The MOB Panoramic train only runs from Zweisimmen to Montreux, but combined with the route above (Lucerne – Interlaken), this makes up the Golden Pass Route and is known to be one of the most accessible yet scenic train rides around. This train doesn’t require reservations too, and is fully covered by the Swiss Travel Pass. The train runs 6 times a day, every 2 hours from 8:25AM.
From Montreux, the MOB Panoramic train also has special day excursions on the Chocolate Train to Gruyères, known as the land of chocolate. Swiss Travel Pass holders get a discounted rate of CHF69 (~S$99) which includes first class train travel, reservations, onboard coffee and chocolate croissant, as well as entry to the cheese and chocolate factories.
Frequency: Every 2 hours from 8:25AM
Swiss Travel Pass: Fully covered. Reservations not mandatory but recommended during peak seasons in July and August.
3) Glacier Express (Zermatt – Chur – St Mortiz)
It’s also the “world’s slowest express train” at ~39km/h; but no one’s complaining because it’ll give you ample time to take in the varied landscapes while dining on board. From valleys and canyons to rivers and towns, the train passes through 91 tunnels and 291 bridges!
Frequency: 1 – 3 times/day depending on season
Swiss Travel Pass: Reservations are compulsory and not included with the pass — CHF33 (~S$47) for the entire route, CHF22 (~S$32) for shorter sections of the route. Optional meals sold separately.
*Pro-tip: For the best views of the Landwasserviaduct, reserve a seat on the right side of train between Chur – St-Moritz. Seats for this train sell fast so book as soon as the window opens (up to 3 months in advance).
Other Premium Panoramic Express Trains
The two other scenic trains covered by the Swiss Travel Pass are the Gotthard Panorama Express (from Luzern) and Bernina Express (from Chur). Both trains end up in Lugano and require reservations. Note that some of these trains don’t run during the winter season (Mid-October to end March).
We hope this Swiss Travel Pass guide was useful! For a list of all the trains we took with the Swiss Travel Pass, click on the image above!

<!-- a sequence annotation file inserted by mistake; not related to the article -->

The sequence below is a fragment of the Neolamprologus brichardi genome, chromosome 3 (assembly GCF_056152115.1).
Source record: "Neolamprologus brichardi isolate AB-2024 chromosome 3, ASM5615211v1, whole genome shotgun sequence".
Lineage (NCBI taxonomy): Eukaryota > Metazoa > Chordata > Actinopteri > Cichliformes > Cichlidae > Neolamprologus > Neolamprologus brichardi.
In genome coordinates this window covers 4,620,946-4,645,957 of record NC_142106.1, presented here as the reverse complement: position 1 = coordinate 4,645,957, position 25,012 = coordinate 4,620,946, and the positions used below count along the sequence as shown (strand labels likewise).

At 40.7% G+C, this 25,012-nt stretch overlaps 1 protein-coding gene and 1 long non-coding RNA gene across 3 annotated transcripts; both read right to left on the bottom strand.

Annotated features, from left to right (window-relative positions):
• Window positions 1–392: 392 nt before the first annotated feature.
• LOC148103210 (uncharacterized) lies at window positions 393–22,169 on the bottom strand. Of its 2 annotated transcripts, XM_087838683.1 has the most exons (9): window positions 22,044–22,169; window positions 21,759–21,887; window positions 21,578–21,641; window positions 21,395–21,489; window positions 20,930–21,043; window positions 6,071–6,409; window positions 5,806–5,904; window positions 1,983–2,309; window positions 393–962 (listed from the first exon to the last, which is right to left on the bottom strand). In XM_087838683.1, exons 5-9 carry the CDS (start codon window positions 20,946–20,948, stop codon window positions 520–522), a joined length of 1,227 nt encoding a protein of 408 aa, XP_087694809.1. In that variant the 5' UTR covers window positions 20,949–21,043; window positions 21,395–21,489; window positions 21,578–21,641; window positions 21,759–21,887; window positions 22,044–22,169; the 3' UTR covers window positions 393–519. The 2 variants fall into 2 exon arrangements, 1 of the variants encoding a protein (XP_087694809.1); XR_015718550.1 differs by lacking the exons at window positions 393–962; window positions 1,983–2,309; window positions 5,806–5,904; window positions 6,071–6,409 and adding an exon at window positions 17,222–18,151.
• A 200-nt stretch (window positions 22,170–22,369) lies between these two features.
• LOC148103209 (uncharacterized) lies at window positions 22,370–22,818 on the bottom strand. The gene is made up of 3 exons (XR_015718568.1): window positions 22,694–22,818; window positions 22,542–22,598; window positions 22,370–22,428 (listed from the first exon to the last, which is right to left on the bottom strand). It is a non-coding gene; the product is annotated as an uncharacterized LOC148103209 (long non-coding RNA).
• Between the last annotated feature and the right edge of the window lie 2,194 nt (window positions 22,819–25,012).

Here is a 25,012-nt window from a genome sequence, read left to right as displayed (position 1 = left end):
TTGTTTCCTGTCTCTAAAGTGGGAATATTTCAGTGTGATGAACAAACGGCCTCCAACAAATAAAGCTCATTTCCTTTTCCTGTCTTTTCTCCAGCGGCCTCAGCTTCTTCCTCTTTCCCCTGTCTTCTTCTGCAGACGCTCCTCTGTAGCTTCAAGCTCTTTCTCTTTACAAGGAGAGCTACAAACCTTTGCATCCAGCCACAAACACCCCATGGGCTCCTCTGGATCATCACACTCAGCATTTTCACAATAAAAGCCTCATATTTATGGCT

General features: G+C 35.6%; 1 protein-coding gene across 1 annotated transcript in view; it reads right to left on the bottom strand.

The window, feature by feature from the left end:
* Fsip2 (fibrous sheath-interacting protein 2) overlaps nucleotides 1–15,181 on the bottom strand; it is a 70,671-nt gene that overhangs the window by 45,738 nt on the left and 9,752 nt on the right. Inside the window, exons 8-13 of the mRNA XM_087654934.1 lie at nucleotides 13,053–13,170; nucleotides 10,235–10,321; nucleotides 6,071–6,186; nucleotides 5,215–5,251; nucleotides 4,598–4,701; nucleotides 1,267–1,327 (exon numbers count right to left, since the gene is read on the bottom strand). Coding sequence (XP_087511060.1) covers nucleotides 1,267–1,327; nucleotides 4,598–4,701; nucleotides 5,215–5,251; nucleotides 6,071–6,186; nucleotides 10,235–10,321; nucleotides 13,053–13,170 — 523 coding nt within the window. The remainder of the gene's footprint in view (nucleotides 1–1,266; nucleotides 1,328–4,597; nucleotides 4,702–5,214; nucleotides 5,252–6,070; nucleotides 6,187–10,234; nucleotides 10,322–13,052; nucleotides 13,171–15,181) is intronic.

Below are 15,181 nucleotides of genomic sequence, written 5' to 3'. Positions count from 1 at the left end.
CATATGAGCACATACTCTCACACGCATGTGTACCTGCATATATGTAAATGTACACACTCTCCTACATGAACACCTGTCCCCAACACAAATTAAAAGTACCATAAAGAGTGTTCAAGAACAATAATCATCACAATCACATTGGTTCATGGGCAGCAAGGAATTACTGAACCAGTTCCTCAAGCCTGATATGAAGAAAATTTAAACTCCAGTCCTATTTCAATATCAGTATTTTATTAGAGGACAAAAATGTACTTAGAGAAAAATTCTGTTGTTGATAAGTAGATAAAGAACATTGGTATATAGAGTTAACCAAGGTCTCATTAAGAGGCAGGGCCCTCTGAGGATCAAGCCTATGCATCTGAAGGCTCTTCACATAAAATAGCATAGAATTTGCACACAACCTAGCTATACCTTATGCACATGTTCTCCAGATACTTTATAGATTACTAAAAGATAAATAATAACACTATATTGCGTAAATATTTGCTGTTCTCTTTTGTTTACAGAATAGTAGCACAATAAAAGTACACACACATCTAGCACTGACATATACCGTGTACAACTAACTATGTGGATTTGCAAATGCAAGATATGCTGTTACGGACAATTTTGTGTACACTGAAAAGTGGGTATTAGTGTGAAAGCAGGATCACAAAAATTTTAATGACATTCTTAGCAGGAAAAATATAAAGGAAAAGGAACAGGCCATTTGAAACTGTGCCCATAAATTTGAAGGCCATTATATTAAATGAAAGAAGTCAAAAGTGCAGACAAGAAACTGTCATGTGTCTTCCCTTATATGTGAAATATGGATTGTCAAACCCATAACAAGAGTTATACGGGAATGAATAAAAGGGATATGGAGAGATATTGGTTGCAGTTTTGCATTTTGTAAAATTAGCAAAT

FAQs about the Swiss Travel Pass
1) How do I purchase the Swiss Travel Pass?
On the official website, an 8-day Swiss Travel Pass (Youth) costs CHF340 (~S$487) but we got ours from Klook at ~S$456. We also researched and found popular third-party retailers selling the same ticket in Singapore for S$499 or even S$567 (!!).
July 2022 update: 8-day Swiss Travel Pass (Youth) costs S$557 from Klook
Confirmation for the e-ticket on Klook is almost instant and all you need is a printout of the e-ticket. Most of the rail staff will accept digital tickets by scanning the QR code on your phone. On the off-chance it doesn’t work, you’ll need to show the physical printout so always carry it with you.
The downside is that the e-ticket is only for the regular Swiss Travel Passes (consecutive days). If you’re getting the Swiss Travel Flex Pass, you’ll need to book at least 7 days in advance, and the physical pass will be delivered to your doorstep. Mine arrived within 2 working days on express registered mail, with a Swiss rail map along with some useful travel freebies!
2) Where can I find the train timings and routes?
If you’re planning on a computer, check out the SBB website. When you’re on the go, download the SBB app on your phone — available on both the App Store and Google Play — so you can check the train timings on the go.
3) How do you enter the train stations with a Swiss Travel Pass?
In Switzerland, there are no gantries at train stations so it runs quite heavily on trust. However, scenic trains — especially those that ride up the mountains — almost always have rail staff walking through the cabins to check for tickets/rail passes. Just have your rail pass or phone ready when you’re on the trains.
4) Are train reservations required?
Only selected premium panoramic trains like the Glacier Express require it. You can hop on and off any of the local trains and buses without reservation or extra tickets.
Reservation fees are not included in the Swiss Travel Pass.
5) Is the Swiss Travel Pass valid on local buses?
Yes! The great thing is you don’t have to fumble for your pass/ticket when boarding. Just board from any of the doors. In our entire trip, there was only one occasion we were asked to show our Swiss Travel Pass on the bus.
6) Is there luggage storage on the trains?
The premium panoramic trains usually have luggage racks with ample space near the doors, but the intercity ones have limited storage. Only cabin/compact-sized luggages can comfortably fit between the seats and overhead compartments on intercity trains.
Surprisingly, it’s actually a lot more convenient to travel around Switzerland with a backpack, especially if you’re staying in Airbnb apartments and hostels because they often don’t have elevators.
7) Misc: Eating on trains? Pets? Toilets?
One of the best things about long train rides is having your lunch with an ever-changing panoramic view at the side. Food is allowed but you might want to avoid bringing food with strong smells. No one will tell you off because the Swiss are nice that way, but it’s good social etiquette nonetheless!
For pets, dogs are allowed on all transportation and 99% of them are really obedient!
Apart from the city trains in Zürich, all other trains we took had toilets.
This post was brought to you by Klook.